66. Simon Avatar

    Dino, there are many religious people in science: Catholic, Orthodox, Protestant, Jewish, Muslim, Hindu, etc. It is a myth that scientists are necessarily secularist. These gross generalizations verging on conspiracy thinking towards people who gave us air-conditioning never ceases to amaze me and generally the people most suspicious are the people who understand it the least.

    There is an Orthodox physicist and mathematician names Alexei Nesteruk. His books The Universe as Communion and The Sense of the Universe are fantastic reads.

    There is one necessary assumption to make in order for an observation or measurement to be scientific: It must be replicable. Replicability entails the observation of an objectively generalizable mechanism. And people of all spiritual stripes voluntarily make that assumption because if you do n ot make the assumption that the universe is rational and lawful (ergo mechanistic), then where do you start?

  67. Fr. Stephen Freeman Avatar

    I think a a miracle is, first and foremost, what it seems in Scripture: a sign. Simply breaking the laws of science would be meaningless in and of itself. It is – an act of God. As the troparion says (in a certain place) – God “does whatever He pleases.” If He pleases to say, “Peace be still,” to the winds and the waves – it is so. And a scientist might puzzle at it.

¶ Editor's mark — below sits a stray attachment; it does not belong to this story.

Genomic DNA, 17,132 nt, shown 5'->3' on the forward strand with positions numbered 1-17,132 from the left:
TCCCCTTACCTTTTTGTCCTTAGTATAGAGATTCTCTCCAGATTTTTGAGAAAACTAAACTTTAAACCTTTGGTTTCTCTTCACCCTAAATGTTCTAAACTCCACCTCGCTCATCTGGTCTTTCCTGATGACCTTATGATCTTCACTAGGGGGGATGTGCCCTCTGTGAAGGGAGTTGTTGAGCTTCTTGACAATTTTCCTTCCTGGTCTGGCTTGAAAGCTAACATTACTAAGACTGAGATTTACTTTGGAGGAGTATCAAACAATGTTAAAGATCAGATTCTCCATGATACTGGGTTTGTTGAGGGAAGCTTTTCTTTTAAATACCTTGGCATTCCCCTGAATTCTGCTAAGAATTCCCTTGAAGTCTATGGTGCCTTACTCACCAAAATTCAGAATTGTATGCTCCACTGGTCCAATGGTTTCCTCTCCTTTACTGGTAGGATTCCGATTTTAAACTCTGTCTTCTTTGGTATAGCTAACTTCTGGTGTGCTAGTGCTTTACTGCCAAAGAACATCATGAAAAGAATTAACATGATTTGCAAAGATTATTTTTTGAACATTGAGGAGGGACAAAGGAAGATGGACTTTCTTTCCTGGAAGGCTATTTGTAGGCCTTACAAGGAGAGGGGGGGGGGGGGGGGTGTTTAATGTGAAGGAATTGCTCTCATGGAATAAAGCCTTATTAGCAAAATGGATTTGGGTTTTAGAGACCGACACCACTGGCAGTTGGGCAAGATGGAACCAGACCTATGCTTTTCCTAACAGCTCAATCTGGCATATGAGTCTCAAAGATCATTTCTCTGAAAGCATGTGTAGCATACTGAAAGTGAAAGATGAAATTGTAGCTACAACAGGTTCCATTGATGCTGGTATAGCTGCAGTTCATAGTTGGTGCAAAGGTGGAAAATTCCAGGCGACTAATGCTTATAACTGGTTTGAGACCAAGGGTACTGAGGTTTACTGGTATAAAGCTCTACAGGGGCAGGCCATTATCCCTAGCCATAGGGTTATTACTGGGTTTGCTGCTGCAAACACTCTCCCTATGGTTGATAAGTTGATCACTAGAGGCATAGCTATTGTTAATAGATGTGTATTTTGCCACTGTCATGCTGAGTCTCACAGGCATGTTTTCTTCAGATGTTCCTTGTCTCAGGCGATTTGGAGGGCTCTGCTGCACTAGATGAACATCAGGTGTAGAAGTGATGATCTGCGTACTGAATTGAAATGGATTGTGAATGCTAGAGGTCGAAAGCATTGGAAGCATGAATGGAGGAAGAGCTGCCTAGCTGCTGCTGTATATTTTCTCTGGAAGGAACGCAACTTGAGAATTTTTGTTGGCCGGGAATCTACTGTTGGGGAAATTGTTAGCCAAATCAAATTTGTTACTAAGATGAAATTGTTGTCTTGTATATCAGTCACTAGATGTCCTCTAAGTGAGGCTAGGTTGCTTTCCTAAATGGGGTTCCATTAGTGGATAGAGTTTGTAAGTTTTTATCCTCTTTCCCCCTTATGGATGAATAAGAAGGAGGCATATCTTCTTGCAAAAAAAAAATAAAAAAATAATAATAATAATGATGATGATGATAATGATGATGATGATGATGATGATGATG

But, I do not forget that God made everything that is (including the scientist and me and you) and that everything, when understood, is a sign and sacrament and a means of communion with God. So, I don’t worry or think much about contradictions. I do know that science doesn’t and cannot know everything. It works in a convenient manner and it does convenient things. And that is enough.

    It is not and cannot be a means of explaning the universe or its purpose or its meaning. I have seen many signs through the years – the fingerprints of God. I have a respect for science, because I know a number of scientists for whom I have respect.

    Frankly, the arguments between religion and science seem terribly 19th century (rather than, say, 4th century).

  68. Fr. Stephen Freeman Avatar

    I will observe at present, that we’ve strayed quite a bit from the article – and I think it would be better to return to it. Also, Simon, I would not have used the word “mechanistic” – for me it conjures up images of cogs and wheels and such. I would rather say that the universe shows that it is rightly described as reflecting the Logos. It is “logikos.” It is reasonable after a fashion. But, I’m trying to be poetic.